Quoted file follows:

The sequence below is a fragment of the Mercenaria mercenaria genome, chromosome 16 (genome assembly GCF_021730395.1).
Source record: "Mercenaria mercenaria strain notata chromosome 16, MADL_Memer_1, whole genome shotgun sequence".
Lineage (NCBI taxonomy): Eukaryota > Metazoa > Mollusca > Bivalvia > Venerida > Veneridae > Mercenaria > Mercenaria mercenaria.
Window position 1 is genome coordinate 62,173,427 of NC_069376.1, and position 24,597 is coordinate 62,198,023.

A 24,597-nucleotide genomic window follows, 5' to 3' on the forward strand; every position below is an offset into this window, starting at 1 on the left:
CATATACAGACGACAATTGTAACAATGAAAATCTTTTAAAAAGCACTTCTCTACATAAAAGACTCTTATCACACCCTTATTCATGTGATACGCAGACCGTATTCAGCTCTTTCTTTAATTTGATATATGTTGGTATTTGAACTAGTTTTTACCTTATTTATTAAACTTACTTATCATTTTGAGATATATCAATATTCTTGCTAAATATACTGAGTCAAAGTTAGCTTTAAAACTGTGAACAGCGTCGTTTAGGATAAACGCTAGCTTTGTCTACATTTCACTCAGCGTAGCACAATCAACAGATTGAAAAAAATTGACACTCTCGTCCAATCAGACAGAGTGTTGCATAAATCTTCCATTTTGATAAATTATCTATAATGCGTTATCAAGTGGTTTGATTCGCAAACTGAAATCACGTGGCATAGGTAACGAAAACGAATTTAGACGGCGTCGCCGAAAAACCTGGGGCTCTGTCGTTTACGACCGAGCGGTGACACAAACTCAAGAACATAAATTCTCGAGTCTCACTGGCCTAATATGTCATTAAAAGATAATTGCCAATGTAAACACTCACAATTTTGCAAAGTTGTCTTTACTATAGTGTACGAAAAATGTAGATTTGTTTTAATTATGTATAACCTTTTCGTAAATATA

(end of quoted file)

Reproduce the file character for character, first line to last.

The sequence below is a fragment of the Mercenaria mercenaria genome, chromosome 16 (genome assembly GCF_021730395.1).
Source record: "Mercenaria mercenaria strain notata chromosome 16, MADL_Memer_1, whole genome shotgun sequence".
Lineage (NCBI taxonomy): Eukaryota > Metazoa > Mollusca > Bivalvia > Venerida > Veneridae > Mercenaria > Mercenaria mercenaria.
Window position 1 is genome coordinate 62,173,427 of NC_069376.1, and position 24,597 is coordinate 62,198,023.

A 24,597-nucleotide genomic window follows, 5' to 3' on the forward strand; every position below is an offset into this window, starting at 1 on the left:
CATATACAGACGACAATTGTAACAATGAAAATCTTTTAAAAAGCACTTCTCTACATAAAAGACTCTTATCACACCCTTATTCATGTGATACGCAGACCGTATTCAGCTCTTTCTTTAATTTGATATATGTTGGTATTTGAACTAGTTTTTACCTTATTTATTAAACTTACTTATCATTTTGAGATATATCAATATTCTTGCTAAATATACTGAGTCAAAGTTAGCTTTAAAACTGTGAACAGCGTCGTTTAGGATAAACGCTAGCTTTGTCTACATTTCACTCAGCGTAGCACAATCAACAGATTGAAAAAAATTGACACTCTCGTCCAATCAGACAGAGTGTTGCATAAATCTTCCATTTTGATAAATTATCTATAATGCGTTATCAAGTGGTTTGATTCGCAAACTGAAATCACGTGGCATAGGTAACGAAAACGAATTTAGACGGCGTCGCCGAAAAACCTGGGGCTCTGTCGTTTACGACCGAGCGGTGACACAAACTCAAGAACATAAATTCTCGAGTCTCACTGGCCTAATATGTCATTAAAAGATAATTGCCAATGTAAACACTCACAATTTTGCAAAGTTGTCTTTACTATAGTGTACGAAAAATGTAGATTTGTTTTAATTATGTATAACCTTTTCGTAAATATA